It’s hard to find the words to talk about Allison Goldstein. By all appearances, the 32-year-old was a typical new mother: balancing taking care of her newborn with her job as an elementary school teacher, calling her sister every day to ask typical new mom questions, and seeming generally happy to her husband and supportive family.
But one day this past June, after dropping her daughter off at daycare, Allison took her own life.
What her family didn’t know–and what she never told anyone until an email she sent before her death–was that Allison was a typical new mom in one more way: She was suffering from postpartum depression.
Now, her family is speaking out in the hopes that no other family goes through this incredibly painful tragedy.
Talking with the parenting site Mom.me, Goldstein’s sister, Mallory Hudson, explained how the family was completely blindsided by Allison’s suicide, stating:
She found the good in everyone, she always was positive, never complained, never bothered or burdened anyone with anything. She was just trying to keep it to herself.
In the email Allison sent to those closest to her just before her death, she wrote:
I’m so sorry that I didn’t know how to describe this pain and seek help.
She was not alone in this struggle. It’s estimated that 900,000 women suffer from PPD each year in the U.S., yet only 15% ever receive professional treatment. Clearly, a lot more effort needs to be made in educating pregnant women and their families about perinatal mood disorders, and we need to keep fighting the stigma of mental illness so that people do not feel too ashamed to seek help.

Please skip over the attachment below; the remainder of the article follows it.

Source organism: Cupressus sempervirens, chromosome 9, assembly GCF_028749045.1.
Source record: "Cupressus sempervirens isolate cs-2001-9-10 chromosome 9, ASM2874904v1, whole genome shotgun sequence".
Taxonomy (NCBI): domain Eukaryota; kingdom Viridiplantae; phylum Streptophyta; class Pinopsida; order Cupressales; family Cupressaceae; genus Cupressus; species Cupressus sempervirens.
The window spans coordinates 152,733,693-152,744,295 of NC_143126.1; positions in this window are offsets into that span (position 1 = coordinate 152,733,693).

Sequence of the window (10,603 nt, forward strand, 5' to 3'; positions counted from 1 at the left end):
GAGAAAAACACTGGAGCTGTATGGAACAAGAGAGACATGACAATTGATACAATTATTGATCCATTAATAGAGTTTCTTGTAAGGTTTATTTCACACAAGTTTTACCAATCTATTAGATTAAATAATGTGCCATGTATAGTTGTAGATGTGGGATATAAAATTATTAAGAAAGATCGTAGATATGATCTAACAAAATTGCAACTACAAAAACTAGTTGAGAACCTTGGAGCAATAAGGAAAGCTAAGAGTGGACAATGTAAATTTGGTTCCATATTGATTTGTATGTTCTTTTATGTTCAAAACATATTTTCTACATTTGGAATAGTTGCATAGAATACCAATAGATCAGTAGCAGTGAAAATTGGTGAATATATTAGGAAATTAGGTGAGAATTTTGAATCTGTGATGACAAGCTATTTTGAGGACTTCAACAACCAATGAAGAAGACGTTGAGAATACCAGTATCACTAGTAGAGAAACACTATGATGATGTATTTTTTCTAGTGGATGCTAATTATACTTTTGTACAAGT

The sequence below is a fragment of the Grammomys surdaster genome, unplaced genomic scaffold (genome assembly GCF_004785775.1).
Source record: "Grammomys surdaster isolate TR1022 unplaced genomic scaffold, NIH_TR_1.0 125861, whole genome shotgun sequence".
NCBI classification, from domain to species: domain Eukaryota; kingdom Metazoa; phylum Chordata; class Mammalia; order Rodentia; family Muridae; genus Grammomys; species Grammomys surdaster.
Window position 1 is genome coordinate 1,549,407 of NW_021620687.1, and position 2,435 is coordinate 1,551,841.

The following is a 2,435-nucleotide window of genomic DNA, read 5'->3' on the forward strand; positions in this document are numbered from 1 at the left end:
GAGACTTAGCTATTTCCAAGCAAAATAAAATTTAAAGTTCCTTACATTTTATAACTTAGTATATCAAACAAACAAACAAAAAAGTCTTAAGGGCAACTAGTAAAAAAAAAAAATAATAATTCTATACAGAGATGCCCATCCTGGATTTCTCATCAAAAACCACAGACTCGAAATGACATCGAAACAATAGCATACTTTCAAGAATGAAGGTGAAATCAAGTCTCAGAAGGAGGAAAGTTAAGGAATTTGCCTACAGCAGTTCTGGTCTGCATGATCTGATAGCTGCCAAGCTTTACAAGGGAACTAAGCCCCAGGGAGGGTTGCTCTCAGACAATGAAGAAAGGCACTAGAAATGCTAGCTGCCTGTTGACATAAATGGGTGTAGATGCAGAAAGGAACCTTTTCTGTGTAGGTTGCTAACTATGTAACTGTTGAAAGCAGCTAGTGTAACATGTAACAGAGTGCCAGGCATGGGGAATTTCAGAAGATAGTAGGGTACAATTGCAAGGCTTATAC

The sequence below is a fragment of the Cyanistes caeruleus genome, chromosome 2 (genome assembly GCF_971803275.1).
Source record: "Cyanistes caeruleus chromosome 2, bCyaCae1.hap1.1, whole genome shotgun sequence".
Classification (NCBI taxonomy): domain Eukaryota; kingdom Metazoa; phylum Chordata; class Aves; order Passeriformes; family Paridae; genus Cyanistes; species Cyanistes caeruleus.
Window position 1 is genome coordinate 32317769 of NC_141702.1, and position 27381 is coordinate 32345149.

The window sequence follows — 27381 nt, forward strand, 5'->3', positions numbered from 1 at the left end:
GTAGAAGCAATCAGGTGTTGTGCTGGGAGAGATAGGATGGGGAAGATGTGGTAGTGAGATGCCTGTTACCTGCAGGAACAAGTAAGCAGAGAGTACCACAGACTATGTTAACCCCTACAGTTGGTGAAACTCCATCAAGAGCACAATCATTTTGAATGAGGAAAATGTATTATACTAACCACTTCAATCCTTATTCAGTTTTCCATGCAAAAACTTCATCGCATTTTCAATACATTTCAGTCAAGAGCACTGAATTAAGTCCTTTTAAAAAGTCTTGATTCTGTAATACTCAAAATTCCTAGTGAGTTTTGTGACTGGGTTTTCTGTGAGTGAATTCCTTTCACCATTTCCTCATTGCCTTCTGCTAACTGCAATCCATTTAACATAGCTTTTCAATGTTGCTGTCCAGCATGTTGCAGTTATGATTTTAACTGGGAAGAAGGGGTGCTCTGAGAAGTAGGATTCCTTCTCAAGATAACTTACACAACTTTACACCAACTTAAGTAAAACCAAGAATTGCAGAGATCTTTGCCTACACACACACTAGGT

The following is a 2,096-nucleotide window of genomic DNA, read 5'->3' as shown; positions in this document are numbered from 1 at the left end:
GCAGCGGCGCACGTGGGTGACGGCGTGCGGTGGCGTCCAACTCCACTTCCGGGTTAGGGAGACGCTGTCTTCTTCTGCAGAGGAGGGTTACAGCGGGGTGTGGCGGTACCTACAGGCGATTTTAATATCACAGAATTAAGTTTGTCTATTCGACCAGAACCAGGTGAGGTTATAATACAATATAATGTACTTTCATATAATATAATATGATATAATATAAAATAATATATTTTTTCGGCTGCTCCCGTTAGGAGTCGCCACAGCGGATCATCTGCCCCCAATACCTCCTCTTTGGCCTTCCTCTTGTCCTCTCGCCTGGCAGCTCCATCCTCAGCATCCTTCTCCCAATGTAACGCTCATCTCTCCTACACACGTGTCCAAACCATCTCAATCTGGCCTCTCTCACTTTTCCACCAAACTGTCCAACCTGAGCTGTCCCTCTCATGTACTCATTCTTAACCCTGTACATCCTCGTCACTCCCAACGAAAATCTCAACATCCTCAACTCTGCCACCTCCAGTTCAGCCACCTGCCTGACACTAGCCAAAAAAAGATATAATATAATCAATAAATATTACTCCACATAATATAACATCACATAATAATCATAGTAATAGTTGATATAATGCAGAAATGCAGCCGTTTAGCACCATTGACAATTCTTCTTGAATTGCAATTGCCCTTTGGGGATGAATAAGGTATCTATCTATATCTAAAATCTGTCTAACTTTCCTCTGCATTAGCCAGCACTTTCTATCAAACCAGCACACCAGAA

This is exactly why Allison’s family is now speaking out. Her sister explained:
Allison was truly amazing. And we want other moms to understand that they are, too. This is not who you are as a mom, as a wife, as a person—this is a disease and it needs to be acknowledged as a true illness.
And not only are they speaking out–Mallory Hudson, a NICU nurse, is also planning to teach birthing classes in order to educate expectant parents about these issues, and the entire family is working to promote legislation to provide funding for the treatment of perinatal mood disorders.
What happened to Allison is an absolute tragedy, and I can’t begin to imagine what her husband, parents, sister, friends, and of course, her daughter, are going through right now. But their determination to share her story and shift the way we talk about postpartum depression and other mood disorders is truly inspiring–and can literally save lives.
If you think you or someone you love is experiencing postpartum depression, anxiety, or other mood disorders, please reach out for help. Start with Postpartum Progress or Postpartum Support International. You are not alone.
This post is part of the Here.Now. series, which seeks to destigmatize mental health,
and is made possible by UJA-Federation of New York and The Jewish Board.
You can find other educational mental health resources here.